Pacific Scoop

Public health faces a critical climate deadline

Press Release – Global Climate and Health Alliance

Global emissions are reaching record levels and the last four years were the four hottest on record, with winter temperatures in the Arctic rising by 3C since 1990. Sea levels are rising, coral reefs are dying, forests are burned and we are increasingly …
Global emissions are reaching record levels and the last four years were the four hottest on record, with winter temperatures in the Arctic rising by 3°C since 1990. Sea levels are rising, coral reefs are dying, forests are burned and we are increasingly seeing the life-threatening impact of climate change on health, through air pollution, storm surges, heatwaves, risks to food security, and more.

Less than two months ago, the Intergovernmental Panel on Climate Change (IPCC) revealed that, without major, transformative changes to our food systems and how we manage our forests, complementing a rapid transition of our energy systems away from fossil fuels, we will not be able to limit global warming to the 1.5°C needed to protect human health. This followed on the IPCC’s Special Report on Global Warming of 1.5, which identified the critical timeline we must meet: annual emissions begin to decrease by 2020; are cut in half by 2030; and we achieve net zero emissions by 2050. Governments are now preparing to meet in New York for the United Nations Secretary General’s special Climate Action Summit, to boost ambition and accelerate actions to implement the Paris Agreement on climate change.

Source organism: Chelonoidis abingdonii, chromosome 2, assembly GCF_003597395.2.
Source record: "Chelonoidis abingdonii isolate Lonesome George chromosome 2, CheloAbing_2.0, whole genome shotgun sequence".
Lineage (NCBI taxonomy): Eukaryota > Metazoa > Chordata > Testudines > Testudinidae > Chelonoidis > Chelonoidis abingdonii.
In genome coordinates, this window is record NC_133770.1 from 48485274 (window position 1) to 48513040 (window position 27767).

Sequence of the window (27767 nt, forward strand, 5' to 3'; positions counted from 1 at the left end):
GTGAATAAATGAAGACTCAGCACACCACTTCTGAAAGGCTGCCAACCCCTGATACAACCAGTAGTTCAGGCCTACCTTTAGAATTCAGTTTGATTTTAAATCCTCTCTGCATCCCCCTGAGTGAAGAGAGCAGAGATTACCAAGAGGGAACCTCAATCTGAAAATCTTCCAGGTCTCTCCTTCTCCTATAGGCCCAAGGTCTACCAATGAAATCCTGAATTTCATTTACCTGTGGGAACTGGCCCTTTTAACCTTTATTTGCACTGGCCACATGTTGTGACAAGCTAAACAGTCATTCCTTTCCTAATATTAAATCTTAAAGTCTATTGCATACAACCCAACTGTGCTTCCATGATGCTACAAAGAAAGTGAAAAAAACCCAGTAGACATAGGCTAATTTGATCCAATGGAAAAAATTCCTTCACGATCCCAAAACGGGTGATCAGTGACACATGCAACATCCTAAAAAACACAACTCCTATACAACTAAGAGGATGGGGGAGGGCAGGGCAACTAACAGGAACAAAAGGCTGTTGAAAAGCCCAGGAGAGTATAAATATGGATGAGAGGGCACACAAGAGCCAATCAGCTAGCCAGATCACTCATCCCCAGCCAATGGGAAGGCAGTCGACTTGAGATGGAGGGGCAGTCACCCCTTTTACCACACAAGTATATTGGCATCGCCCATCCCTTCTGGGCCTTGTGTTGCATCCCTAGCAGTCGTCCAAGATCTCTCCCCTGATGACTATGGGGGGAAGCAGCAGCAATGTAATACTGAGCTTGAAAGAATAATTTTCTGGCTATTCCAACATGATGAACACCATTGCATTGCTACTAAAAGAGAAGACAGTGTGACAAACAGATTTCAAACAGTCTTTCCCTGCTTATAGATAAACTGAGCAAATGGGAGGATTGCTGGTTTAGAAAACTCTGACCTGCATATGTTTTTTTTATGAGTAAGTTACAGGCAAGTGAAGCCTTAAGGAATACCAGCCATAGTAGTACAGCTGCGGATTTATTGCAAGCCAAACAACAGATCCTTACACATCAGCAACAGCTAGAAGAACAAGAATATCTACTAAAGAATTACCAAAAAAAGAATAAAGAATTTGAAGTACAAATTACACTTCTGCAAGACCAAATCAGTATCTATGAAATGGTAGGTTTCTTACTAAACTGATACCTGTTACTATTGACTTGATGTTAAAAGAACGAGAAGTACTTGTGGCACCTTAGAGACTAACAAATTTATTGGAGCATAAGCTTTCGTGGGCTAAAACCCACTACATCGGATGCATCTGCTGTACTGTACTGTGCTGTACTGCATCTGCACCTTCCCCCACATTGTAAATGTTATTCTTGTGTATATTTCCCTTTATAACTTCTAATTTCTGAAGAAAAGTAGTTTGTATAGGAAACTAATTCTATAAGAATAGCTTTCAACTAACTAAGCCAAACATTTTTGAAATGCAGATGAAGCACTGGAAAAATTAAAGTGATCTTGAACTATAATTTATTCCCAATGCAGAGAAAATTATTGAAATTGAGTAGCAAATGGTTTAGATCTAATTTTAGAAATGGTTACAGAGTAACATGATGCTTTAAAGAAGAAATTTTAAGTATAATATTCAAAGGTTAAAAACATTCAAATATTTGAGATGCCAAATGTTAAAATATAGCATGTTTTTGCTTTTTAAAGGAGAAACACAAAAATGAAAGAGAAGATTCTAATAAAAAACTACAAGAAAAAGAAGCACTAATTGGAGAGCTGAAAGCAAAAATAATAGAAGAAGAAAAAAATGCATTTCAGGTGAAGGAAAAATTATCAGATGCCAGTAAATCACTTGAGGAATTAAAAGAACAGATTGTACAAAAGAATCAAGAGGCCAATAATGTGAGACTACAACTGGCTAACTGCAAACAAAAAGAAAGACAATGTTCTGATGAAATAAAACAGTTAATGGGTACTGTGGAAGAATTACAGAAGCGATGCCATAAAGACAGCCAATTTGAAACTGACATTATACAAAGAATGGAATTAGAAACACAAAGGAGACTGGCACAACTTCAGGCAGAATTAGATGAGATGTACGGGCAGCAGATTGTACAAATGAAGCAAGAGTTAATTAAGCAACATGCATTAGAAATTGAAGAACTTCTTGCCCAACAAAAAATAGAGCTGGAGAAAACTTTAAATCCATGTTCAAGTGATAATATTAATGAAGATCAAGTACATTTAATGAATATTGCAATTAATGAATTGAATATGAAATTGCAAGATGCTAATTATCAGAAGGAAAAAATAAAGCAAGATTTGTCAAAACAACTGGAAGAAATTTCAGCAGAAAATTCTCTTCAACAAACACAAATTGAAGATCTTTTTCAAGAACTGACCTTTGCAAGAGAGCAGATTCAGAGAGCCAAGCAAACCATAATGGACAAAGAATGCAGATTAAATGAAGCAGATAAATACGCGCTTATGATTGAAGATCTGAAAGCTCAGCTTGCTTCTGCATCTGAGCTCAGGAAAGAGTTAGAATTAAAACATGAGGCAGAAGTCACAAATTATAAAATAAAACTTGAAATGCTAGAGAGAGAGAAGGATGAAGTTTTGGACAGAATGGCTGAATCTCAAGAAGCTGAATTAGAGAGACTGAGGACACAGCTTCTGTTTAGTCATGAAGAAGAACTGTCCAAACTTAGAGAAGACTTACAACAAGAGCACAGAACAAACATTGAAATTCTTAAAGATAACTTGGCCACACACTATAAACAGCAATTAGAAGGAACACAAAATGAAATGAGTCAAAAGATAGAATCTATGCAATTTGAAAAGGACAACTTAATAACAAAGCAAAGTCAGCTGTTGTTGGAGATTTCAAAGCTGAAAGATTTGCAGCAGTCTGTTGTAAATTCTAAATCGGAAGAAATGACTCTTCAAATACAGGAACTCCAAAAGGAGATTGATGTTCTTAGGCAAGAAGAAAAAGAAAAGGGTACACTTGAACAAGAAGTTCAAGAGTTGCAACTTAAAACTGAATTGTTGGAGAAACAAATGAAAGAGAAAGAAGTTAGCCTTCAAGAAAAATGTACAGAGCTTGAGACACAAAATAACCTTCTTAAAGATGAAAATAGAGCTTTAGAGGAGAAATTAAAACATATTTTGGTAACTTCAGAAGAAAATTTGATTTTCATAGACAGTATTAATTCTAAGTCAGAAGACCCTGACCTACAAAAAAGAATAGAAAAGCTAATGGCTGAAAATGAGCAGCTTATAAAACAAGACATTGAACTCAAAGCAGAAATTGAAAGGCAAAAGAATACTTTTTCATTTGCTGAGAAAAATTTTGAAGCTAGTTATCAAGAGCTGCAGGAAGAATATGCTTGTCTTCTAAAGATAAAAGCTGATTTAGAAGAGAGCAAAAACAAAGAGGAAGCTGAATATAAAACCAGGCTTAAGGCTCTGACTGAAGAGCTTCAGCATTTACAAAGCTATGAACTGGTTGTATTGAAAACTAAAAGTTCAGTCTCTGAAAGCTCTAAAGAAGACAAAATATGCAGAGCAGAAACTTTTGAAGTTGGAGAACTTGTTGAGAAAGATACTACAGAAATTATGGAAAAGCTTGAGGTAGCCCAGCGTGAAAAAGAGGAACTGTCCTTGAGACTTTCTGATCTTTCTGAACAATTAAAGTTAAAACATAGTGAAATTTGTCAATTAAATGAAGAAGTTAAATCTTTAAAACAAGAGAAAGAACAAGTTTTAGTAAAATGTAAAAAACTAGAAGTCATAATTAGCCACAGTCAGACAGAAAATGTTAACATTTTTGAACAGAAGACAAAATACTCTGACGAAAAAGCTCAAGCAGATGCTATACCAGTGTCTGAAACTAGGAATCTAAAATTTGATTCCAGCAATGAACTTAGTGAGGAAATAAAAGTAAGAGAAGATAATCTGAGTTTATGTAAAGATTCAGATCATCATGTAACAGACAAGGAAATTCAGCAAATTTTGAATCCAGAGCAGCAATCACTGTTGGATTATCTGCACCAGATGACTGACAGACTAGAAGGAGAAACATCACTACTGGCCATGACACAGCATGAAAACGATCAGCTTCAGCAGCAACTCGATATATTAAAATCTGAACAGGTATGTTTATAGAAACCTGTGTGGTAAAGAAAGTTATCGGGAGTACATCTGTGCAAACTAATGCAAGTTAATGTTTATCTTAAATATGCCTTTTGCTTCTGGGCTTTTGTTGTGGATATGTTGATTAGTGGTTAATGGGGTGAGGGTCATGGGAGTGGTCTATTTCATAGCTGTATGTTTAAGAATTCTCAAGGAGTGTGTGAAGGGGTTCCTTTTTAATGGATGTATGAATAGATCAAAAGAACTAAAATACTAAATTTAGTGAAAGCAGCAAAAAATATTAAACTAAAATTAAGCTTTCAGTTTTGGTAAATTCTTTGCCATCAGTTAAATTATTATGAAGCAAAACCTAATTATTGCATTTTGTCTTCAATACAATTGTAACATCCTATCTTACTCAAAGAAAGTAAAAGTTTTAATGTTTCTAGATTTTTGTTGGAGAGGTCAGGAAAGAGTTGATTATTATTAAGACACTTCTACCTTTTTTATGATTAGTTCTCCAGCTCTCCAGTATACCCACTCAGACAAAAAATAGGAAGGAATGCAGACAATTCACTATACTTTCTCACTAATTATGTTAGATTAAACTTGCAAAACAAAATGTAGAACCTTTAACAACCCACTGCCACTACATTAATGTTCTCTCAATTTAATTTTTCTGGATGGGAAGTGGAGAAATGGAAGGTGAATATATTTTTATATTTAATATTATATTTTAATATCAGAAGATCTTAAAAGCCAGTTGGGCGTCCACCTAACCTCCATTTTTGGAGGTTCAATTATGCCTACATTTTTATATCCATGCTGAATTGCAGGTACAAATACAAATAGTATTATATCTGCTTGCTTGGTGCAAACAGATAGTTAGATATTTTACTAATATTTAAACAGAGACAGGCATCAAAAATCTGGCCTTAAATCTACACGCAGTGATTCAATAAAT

Climate change is the defining issue of our time and now is the last window of opportunity to do something about it. Current national commitments to reduce carbon emissions will lead to at least 3°C of warming; and even these commitments are not yet being fully met. Meanwhile many national leaders have been distracted by a range of issues from trade wars to internal politics.

Around the world, the impacts of climate change are no longer distant or deniable. A European heat wave this summer drove temperatures in France to an unprecedented 45 (113), while temperatures in India hit 50 (123). Months-long drought in India has left villages empty, drought in Central America is driving desperate farmers to migrate northward, and across 14 countries in Africa, prolonged drought left 45 million people hungry. Cyclones in 2019, exacerbated by climate change, also affected tens of millions of people, with particularly severe impacts on children in already vulnerable communities. Just this month Dorian hit the Bahamas as a category 5 hurricane, leaving devastation in its wake.

Climate action and public health are intertwined
Deaths, injuries and displacement, malnutrition, and the spread of water- food- and vector-borne diseases follow these climate impacts. Indeed, the health fallout can last months or even years after an extreme weather event or sustained, climate-driven changes.